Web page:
Is Stevia Really A Healthy Substitute for Sugar?
Stevia is one of the world’s oldest sweeteners, which has been used for centuries with no reports of harmful side effects. First cultivated in South America over 1500 years ago. They used it as a sweet treat and flavor food.
In its purest form, stevia resembles alfalfa in taste, smell, and fluffy consistency. It is about 300 times sweeter than cane sugar.
The reasons for using stevia
Stevia is a great natural sugar substitute for several reasons. It has 0 calories and 0 impact on blood sugar. This makes it ideal for people managing weight or with diabetes.
Stevia is very sweet, so a little goes a long way to satisfy your sweet tooth and keeps you feeling satisfied.
The risks of stevia
Research data compiled in the safety evaluation released by the World Health Organization found no adverse effects. A 2011 review found that the use of stevia sweeteners as replacements for sugar might benefit people with diabetes, children, and those wishing to lower their intake of calories.
A more recent study presented at the 2014 Annual Meeting of the Society for the Study of Ingestive Behavior, proposed a possible link between nonnutritive sweeteners, including stevia, and gut bacteria.
There are no risks associated with natural stevia at present other than an overly sweet and slight licorice taste if people add too much of it to their food.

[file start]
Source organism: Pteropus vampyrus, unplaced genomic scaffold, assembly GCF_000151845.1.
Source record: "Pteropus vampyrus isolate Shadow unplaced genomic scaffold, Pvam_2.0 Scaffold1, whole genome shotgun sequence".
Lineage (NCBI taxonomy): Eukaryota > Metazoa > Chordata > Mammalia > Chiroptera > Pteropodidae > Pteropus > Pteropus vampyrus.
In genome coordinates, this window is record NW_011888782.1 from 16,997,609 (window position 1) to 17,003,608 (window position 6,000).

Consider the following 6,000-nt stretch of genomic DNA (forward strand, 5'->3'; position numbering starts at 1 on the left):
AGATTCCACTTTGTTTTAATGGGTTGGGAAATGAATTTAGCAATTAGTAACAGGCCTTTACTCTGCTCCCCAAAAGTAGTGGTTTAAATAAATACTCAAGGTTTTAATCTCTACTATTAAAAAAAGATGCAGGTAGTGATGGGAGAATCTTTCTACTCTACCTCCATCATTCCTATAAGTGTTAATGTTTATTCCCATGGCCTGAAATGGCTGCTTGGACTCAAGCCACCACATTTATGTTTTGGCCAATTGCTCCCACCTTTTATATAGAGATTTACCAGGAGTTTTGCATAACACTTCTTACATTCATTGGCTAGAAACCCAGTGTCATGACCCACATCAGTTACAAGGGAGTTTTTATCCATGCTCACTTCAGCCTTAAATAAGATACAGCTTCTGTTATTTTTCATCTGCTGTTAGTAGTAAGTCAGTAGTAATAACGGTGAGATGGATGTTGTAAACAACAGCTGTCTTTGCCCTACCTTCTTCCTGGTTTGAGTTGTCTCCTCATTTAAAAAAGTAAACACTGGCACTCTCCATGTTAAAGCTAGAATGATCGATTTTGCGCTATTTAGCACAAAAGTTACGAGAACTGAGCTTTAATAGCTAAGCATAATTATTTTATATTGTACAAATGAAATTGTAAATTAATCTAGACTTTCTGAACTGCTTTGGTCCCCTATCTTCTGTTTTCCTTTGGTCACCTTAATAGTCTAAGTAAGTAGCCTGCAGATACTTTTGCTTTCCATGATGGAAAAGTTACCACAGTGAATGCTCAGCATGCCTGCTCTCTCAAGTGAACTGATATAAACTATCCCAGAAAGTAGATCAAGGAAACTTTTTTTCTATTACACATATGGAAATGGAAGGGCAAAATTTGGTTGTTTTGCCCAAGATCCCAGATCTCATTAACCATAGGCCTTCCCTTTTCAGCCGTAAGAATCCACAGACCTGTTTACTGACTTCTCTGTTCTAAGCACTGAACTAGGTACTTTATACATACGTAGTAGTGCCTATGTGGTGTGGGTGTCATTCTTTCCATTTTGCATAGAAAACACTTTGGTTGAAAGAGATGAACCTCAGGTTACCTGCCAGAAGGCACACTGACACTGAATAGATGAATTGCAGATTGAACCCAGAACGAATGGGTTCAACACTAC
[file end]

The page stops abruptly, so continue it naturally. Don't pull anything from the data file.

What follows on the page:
However, now that the food industry is trying to turn stevia into a cash crop, there might be some risks if you’re not careful. Since its fluffy green appearance and texture makes it unsuitable for a lot of uses, such as putting in tea or coffee or baking it with, it is processed to make it look like table sugar.
Whenever possible, look for organic stevia and the statement that it is 100% pure on the label. Read all labels carefully, especially if you are shopping online and compare prices. Pure organic stevia will be more expensive. Also skip the little packets. They are much more expensive.
Add Stevia to your diet in small quantities to see if you like the taste and to make sure you don’t overdo it when adding it to your favorite drinks and recipes. Then see what a difference it makes to your health.
The research data for this article was sourced from Wikipedia, return to this site for updates. Studies on diabetes and cholesterol were sourced from the Department of Food and Nutrition, India and the Clinical Obesity Division of the Pennington Biomedical Research Center.
What about other sugars? Agave, this could be the answer?